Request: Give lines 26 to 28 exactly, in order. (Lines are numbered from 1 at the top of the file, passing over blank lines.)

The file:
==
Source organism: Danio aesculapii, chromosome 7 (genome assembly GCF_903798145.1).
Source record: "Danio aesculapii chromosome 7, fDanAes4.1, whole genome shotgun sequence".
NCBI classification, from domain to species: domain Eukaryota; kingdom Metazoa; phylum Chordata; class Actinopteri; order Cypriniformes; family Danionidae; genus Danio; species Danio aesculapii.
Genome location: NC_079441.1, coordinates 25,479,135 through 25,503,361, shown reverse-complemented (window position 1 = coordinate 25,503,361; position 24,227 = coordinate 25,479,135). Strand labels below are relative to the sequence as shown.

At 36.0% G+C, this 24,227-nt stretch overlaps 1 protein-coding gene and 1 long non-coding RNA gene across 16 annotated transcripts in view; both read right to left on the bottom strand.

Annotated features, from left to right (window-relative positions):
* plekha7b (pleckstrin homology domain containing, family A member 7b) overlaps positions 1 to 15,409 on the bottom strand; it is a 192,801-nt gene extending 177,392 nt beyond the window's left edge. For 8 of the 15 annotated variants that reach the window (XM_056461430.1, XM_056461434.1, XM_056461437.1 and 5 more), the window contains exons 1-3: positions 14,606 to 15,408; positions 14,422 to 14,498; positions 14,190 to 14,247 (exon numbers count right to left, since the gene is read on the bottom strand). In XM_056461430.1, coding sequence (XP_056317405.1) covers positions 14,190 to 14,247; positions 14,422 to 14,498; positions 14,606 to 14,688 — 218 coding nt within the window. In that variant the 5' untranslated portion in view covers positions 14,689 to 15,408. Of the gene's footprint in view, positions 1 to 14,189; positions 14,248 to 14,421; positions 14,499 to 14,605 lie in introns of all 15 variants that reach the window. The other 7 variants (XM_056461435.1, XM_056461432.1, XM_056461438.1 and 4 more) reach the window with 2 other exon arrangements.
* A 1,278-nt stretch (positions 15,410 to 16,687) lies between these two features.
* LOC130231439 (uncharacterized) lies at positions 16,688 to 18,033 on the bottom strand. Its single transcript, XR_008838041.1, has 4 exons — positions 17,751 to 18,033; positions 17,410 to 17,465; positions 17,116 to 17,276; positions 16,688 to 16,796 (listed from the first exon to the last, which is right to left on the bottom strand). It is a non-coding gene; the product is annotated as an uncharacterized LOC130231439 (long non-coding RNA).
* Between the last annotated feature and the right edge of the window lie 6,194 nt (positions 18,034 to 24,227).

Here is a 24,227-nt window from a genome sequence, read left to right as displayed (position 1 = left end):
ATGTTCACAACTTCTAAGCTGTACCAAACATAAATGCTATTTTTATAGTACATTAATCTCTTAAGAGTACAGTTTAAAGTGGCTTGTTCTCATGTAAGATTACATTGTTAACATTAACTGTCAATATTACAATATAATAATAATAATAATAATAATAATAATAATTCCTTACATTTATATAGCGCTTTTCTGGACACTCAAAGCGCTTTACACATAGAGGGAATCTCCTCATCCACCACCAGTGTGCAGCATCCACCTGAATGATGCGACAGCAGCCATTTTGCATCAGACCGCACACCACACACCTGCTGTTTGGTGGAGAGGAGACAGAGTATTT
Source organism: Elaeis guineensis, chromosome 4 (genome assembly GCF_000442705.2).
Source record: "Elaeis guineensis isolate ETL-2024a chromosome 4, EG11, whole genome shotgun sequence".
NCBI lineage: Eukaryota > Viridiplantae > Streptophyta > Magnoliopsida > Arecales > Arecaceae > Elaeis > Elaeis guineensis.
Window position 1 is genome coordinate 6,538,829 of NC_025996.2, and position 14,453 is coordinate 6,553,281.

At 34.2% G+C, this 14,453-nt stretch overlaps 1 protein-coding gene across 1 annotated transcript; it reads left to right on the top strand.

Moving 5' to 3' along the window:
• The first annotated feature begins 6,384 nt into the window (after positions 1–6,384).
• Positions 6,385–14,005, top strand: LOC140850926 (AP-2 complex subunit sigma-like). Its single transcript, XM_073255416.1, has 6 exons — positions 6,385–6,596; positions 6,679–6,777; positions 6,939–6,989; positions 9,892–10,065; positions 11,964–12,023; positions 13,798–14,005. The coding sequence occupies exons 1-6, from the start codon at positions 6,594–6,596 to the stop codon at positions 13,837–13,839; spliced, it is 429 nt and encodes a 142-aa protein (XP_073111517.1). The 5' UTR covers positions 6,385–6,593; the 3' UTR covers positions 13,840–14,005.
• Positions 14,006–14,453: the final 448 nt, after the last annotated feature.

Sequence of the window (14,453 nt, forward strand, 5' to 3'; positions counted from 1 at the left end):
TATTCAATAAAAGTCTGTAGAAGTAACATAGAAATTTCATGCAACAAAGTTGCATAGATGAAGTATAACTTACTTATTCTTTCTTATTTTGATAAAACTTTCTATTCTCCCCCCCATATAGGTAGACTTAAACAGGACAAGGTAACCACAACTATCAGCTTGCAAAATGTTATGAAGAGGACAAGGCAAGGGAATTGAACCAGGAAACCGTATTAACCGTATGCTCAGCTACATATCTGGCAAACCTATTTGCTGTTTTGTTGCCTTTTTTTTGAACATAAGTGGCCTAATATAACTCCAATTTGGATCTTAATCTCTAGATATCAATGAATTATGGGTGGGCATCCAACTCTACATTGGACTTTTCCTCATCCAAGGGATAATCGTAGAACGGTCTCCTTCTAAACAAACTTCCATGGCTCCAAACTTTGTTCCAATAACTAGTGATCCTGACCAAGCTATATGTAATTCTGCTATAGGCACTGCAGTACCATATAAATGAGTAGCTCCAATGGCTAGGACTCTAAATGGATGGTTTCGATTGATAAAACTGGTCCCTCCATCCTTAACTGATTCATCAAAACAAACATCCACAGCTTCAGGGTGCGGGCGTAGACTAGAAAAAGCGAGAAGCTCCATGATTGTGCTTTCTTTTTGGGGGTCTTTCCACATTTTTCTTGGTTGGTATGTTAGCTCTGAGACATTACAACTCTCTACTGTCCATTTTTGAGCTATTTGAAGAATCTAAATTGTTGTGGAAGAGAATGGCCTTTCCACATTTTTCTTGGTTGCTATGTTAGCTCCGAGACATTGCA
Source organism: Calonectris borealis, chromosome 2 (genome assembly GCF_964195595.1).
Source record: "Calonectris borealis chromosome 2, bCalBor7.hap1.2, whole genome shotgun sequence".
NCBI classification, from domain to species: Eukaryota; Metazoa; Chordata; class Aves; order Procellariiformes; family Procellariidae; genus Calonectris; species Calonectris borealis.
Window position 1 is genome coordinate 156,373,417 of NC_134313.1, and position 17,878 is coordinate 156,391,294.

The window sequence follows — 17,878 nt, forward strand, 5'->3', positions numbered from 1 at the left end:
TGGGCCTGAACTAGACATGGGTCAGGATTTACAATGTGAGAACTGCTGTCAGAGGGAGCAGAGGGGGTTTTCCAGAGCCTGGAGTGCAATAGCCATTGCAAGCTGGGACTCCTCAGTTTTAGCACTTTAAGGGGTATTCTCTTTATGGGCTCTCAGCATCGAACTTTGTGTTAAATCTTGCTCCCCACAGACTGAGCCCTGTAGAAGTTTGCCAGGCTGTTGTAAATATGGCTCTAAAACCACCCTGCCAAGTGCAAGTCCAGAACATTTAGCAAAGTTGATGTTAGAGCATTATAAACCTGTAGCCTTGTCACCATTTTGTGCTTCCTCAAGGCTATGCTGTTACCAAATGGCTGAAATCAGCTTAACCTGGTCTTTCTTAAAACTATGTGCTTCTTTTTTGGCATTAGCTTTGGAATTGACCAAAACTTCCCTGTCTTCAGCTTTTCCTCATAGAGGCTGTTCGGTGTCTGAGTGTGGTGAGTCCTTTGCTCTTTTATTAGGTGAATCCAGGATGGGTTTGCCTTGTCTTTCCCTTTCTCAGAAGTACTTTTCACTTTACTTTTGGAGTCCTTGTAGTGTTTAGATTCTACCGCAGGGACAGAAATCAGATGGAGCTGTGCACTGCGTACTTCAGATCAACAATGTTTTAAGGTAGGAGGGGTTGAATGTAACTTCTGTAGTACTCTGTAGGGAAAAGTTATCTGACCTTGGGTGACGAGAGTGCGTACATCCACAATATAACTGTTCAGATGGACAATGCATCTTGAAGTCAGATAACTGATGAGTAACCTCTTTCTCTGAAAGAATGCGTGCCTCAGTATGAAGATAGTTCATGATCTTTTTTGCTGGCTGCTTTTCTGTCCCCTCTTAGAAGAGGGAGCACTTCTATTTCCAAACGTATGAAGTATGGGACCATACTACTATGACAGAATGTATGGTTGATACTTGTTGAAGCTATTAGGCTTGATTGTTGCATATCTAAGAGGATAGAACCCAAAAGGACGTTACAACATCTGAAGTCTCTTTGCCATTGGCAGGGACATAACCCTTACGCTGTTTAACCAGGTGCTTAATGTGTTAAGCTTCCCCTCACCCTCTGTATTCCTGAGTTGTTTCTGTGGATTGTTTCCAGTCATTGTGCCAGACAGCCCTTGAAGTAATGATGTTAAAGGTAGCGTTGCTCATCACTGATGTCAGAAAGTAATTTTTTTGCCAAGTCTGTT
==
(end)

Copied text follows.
NCBI classification, from domain to species: Eukaryota; Metazoa; Chordata; class Aves; order Procellariiformes; family Procellariidae; genus Calonectris; species Calonectris borealis.
Window position 1 is genome coordinate 156,373,417 of NC_134313.1, and position 17,878 is coordinate 156,391,294.

The window sequence follows — 17,878 nt, forward strand, 5'->3', positions numbered from 1 at the left end: